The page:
Best answer ever 🙌
He the real MVP
found this gem in the 1996 Cornell Women’s Handbook. it’s what to say when a guy tries to get out of using a condom
Donald Glover on the suggestion that he play Spider-Man
Doctor Who fans should probably be prepared for this, because this goes down every time a new Doctor is going to be cast and a black actor is suggested
The real concern over this was that he’d be playing Peter Parker. I would love to see Donald Glover as Miles Morales, but it’s the same as having other ethnicities portray characters that have already been set as something else. (A lot of people got mad at STID because of this). A character is a character, and while those with the license can take some liberties with the character they create, saying “it’s in another universe” doesn’t quite stand up under scrutiny. That being said, the Doctor will be the Doctor, whatever race he (or she) will be.
Miles Morales didn’t exist at the time of this controversy. Miles Morales was inspired in part by the incredibly racist backlash against a black actor playing Peter Parker. The thing Donald’s talking about in these screencaps is the reason why Miles Morales exists.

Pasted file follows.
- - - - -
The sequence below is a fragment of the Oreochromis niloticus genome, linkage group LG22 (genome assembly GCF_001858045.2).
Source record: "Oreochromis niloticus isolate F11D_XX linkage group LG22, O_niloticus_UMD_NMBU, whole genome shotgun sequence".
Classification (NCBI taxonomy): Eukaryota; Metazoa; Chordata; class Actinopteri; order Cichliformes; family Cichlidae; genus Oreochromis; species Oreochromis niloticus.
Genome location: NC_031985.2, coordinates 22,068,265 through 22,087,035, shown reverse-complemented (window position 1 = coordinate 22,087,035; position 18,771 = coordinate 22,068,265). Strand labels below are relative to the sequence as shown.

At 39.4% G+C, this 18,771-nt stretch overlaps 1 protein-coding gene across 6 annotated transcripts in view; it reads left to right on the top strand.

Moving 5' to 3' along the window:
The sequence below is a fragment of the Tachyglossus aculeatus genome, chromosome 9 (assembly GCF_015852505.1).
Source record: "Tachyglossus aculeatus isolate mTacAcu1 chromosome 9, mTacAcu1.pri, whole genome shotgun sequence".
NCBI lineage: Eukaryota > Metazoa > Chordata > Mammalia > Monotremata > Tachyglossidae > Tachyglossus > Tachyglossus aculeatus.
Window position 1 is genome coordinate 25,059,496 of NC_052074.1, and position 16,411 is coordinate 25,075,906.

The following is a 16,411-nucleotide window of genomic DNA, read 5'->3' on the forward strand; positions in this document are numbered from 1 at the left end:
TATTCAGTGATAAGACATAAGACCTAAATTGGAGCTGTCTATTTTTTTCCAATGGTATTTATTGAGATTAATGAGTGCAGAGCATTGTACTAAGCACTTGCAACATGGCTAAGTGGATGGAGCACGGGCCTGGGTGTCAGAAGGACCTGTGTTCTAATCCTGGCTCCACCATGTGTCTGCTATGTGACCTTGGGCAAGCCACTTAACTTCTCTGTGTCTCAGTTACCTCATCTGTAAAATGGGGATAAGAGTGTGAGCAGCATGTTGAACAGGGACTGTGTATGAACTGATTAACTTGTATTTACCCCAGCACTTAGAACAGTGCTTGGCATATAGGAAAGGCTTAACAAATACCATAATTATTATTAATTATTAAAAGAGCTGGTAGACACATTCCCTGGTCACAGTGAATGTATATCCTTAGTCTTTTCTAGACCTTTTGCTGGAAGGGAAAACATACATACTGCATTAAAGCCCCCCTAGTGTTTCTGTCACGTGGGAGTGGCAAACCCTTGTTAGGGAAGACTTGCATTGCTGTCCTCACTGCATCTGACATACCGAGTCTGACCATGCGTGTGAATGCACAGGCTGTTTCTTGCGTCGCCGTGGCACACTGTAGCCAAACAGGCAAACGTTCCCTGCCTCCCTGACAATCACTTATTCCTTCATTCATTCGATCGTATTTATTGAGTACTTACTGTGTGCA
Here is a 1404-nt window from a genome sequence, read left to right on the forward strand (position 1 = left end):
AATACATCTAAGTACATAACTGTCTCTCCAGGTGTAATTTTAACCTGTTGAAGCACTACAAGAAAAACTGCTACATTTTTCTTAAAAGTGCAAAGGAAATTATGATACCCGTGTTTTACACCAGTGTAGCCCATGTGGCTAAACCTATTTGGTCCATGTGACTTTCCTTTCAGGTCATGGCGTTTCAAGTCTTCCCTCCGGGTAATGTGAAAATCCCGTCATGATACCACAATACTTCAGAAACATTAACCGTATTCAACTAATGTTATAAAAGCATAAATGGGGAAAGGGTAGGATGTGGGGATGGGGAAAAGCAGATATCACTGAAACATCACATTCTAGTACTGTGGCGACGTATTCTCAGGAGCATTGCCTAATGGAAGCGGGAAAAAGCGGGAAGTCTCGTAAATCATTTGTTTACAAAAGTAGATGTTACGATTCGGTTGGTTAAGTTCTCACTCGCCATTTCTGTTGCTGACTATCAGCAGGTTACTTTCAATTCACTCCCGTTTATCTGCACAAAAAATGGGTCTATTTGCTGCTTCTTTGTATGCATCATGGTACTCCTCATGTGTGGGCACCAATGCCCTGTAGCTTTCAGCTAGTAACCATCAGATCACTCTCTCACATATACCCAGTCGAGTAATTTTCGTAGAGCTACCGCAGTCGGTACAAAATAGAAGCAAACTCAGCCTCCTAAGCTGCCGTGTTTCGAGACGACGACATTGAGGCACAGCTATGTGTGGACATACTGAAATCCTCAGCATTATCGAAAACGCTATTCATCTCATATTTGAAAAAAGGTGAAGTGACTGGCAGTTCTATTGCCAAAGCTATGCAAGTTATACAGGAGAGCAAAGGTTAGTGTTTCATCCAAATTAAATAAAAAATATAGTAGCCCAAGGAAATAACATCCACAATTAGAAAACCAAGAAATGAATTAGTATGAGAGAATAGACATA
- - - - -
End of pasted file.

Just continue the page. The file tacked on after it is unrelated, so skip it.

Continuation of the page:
The fact is, there is no reason Peter Parker has to be white. His race is completely irrelevant to his character, so there’s no reason why a black actor can’t play him.
Now, for characters of color, there is a reason why they have to be played by actors of color: White actors are overrepresented and actors of color are woefully underrepresented. There are already disproportionately too many white actors in the media.
So, because racial representation in the media is so imbalanced:
- Every role for a white character that is given to an actor of color is a correction of that imbalance, and a step towards more equal representation